Floods 101: An underestimated disaster

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Floods are not uncommon in South Africa and have occurred numerous times in various areas over the past few months.

This natural disaster is often underestimated and misjudged, when weighed against other more ‘alarming’ disasters such as tornadoes or earthquakes.

Flooding is in fact one of the natural disasters which has caused the most deaths over the years and which can be the most destructive.

It causes incredible havoc and its after effects can be long-lasting.

This is the fourth of six articles relating to natural disasters that have recently affected South Africa.

• Read: Hurricanes and cyclones 101: Know the difference

What are floods?

A flood is defined as rapid accumulation of water, usually over hard or dry land, caused by heavy rain or a mass of water that escaped from its confines.

In South Africa’s case, heavy rain after a long drought was the main cause of floods in various parts of the country.

How does it manifest?

According to National Geographic, a flood occurs when water overflows or inundates land that’s normally dry.

Excessive rain or a ruptured dam can overwhelm a river and send it spreading over the adjacent land, called a floodplain.

Coastal flooding occurs when a large storm or tsunami causes the sea to surge inland.

Some floods generate quickly and with little warning.

These flash floods can be extremely dangerous, instantly turning a babbling brook into a thundering wall of water and sweeping everything in its path downstream.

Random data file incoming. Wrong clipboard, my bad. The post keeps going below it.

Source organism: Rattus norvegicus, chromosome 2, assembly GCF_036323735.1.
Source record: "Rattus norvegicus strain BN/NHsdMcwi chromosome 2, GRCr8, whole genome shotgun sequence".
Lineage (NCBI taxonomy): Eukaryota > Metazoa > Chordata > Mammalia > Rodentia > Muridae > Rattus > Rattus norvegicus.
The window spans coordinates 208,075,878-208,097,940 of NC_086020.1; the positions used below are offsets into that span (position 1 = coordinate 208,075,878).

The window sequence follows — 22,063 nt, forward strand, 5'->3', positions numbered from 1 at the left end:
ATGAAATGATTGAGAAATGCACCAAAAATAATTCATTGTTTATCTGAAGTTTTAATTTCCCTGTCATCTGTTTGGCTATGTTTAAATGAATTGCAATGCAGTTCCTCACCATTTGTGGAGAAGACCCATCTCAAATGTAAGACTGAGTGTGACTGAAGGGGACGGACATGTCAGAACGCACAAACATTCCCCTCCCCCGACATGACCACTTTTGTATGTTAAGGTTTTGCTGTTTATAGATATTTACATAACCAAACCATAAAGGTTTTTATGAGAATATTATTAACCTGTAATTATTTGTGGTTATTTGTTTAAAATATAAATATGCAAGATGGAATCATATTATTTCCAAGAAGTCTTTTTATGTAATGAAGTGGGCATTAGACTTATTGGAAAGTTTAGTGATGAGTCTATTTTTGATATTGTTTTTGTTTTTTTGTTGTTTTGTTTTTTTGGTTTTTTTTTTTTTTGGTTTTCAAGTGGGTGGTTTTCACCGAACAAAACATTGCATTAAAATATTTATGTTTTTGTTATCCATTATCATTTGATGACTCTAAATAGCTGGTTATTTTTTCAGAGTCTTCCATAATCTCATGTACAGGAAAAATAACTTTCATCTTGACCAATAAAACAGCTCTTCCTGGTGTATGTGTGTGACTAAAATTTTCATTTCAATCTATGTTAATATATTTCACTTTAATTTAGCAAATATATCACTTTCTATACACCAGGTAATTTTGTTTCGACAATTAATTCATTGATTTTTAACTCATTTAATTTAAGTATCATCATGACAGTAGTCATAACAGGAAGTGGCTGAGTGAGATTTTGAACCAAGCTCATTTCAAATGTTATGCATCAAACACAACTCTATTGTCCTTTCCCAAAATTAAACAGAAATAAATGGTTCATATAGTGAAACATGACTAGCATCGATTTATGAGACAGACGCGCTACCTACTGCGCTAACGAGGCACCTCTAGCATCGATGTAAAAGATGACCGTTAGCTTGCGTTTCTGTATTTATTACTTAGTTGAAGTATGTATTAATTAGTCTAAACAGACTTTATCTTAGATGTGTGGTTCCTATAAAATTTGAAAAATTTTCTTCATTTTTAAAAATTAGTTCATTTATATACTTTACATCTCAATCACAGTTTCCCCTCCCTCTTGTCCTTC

During last year’s floods in Gauteng, William Ntladi, spokesman for the Disaster and Emergency Management Services said:

“Remember, it takes only six inches (15.24cm) of rushing water to knock an adult off his feet.”

What are the dangers?

With floods being highly underestimated, it’s one of the highest ranking natural disasters with some of the most fatalities in the world.

The force of the water is often greater than what many think and only realise when it may be too late.

It takes a mere 60cm to carry a vehicle away, much less for a person.

The rushing water can drag along any type of debris which may be invisible from the surface and cause injury to anyone caught in the stream.

It is almost impossible to control the direction in which you are dragged when caught in the rushing water and colliding against an object can be a very real threat.

• Also read: Hurricanes and cyclones 101: Know the difference

What to do?

Ntladi also gave the following advice on what to do if floods begin in your area:

• If possible, go to higher ground immediately.

• When driving, always be aware that the road bed under flood waters may be severely damaged.

• Never drive through flooded roadways, remember that it takes only 60cm of water to carry away a vehicle, including pickups and SUVs.

• Do not drive through standing water on roads, driving through water may stall your engine with the potential to cause irreparable damage if you try to restart the engine.

• If your vehicle stalls, get out immediately and go to higher ground.

• Be extra cautious at night, when it is harder to see possible flood dangers.

• These four words could save your life: turn around, don’t drown.

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Izahn Krige
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